In districts that couldn’t have direct staff embedded, HRC utilized digital tools, such as MobilizeAmerica and Hustle, volunteer-led phone banks, and emails from its Online Strategy teams to help mobilize members in all other districts.

In total, members completed over 200 volunteer shifts, knocked on more than 12,700 doors across priority districts, made just under 11,000 voter contact calls, sent texts to voters, and sent 2,000 postcards and “commit to vote” cards to self-identified equality voters.

HRC mailer highlighting inaction on various issues by current General Assembly leaders

HRC also launched a paid media campaign highlighting the stakes of the election, the impact of one vote, and the need for pro-equality leadership in Richmond. The campaign took the form of a series of digital ads across social media platforms.

The first ad, “That’s the Tea,” attempted to highlight and emphasize the degree of inaction on LGBTQ issues and gun reform under current GOP leadership.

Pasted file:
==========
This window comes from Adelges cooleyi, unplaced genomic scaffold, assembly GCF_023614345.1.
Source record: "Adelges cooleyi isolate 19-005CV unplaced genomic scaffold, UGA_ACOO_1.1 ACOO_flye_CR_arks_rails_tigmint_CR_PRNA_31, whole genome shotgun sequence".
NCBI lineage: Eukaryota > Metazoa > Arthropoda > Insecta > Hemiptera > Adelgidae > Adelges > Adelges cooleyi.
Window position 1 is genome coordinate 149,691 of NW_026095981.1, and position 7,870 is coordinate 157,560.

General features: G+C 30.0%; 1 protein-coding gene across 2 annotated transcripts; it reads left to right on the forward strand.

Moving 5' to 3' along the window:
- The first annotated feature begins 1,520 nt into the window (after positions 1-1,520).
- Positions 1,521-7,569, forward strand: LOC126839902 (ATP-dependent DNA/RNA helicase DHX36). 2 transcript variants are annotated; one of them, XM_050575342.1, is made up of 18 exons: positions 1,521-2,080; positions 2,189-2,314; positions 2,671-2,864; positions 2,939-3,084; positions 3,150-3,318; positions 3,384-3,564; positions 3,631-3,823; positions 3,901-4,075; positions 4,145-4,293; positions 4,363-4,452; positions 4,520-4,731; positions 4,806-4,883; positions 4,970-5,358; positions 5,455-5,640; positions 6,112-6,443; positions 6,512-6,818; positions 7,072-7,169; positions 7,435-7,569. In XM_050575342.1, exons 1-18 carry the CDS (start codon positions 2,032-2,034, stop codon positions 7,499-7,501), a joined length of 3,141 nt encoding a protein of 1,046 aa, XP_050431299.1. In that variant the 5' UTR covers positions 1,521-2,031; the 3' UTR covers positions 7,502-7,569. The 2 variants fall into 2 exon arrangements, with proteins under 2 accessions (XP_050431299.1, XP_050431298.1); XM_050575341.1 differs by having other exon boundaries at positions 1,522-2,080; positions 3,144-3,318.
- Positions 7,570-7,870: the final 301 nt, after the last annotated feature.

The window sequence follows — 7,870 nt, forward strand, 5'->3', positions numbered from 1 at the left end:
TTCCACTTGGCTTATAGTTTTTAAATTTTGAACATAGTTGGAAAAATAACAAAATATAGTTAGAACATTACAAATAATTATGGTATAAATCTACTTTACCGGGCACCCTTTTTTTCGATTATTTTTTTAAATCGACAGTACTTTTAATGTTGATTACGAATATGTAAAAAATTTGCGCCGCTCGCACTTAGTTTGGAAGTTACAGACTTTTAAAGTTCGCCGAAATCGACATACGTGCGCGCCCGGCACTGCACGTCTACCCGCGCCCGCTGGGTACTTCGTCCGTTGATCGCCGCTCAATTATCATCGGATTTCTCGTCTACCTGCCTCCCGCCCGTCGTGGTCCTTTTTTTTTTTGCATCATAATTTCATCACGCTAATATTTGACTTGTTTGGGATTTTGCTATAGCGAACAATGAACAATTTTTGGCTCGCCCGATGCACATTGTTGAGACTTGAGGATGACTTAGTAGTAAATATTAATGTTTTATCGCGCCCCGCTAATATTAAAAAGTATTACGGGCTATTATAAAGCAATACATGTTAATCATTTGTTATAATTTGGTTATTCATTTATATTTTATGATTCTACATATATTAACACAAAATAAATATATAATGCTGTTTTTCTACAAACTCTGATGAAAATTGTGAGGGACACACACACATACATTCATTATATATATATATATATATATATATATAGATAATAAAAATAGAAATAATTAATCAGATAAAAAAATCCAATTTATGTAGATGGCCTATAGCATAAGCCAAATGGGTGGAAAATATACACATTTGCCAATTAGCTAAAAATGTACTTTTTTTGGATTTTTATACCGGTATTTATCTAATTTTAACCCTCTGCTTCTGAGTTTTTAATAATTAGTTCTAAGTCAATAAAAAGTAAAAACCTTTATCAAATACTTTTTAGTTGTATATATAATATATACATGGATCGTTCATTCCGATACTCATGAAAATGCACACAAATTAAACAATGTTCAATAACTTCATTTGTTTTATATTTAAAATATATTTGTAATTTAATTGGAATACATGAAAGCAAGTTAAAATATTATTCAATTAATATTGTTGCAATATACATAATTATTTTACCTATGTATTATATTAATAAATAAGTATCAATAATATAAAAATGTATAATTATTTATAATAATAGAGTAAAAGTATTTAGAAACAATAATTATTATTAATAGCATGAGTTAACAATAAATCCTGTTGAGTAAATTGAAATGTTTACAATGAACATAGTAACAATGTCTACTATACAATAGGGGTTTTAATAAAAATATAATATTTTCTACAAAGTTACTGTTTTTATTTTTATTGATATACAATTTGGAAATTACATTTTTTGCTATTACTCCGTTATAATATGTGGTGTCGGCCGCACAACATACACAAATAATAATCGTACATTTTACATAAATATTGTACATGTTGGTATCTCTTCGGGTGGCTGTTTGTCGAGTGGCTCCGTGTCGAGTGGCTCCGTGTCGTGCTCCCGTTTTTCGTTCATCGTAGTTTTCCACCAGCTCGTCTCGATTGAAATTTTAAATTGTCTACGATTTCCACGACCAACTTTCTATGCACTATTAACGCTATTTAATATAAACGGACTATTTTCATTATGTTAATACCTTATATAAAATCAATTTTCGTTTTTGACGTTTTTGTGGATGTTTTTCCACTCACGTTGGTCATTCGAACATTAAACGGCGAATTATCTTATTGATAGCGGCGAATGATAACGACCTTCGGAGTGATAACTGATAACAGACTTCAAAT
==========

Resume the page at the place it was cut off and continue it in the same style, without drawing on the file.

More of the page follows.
The second series of ads involved candidates in Tier 1 House races speaking directly to the camera about the importance of one vote in the election. In getting across its message, the candidates invoked the contested HD-94 race from 2017, when Del. David Yancey had his name drawn from a bowl after the State Board of Elections determined he and challenger Shelly Simonds had earned the same number of votes.

In total, the candidate-to-camera ads targeted and reached about 40,000 equality voters in the remaining Tier 1 House districts, generating over 5.3 million impressions. More than 1 in 7 people who saw HRC search ads highlighting the videos clicked on them.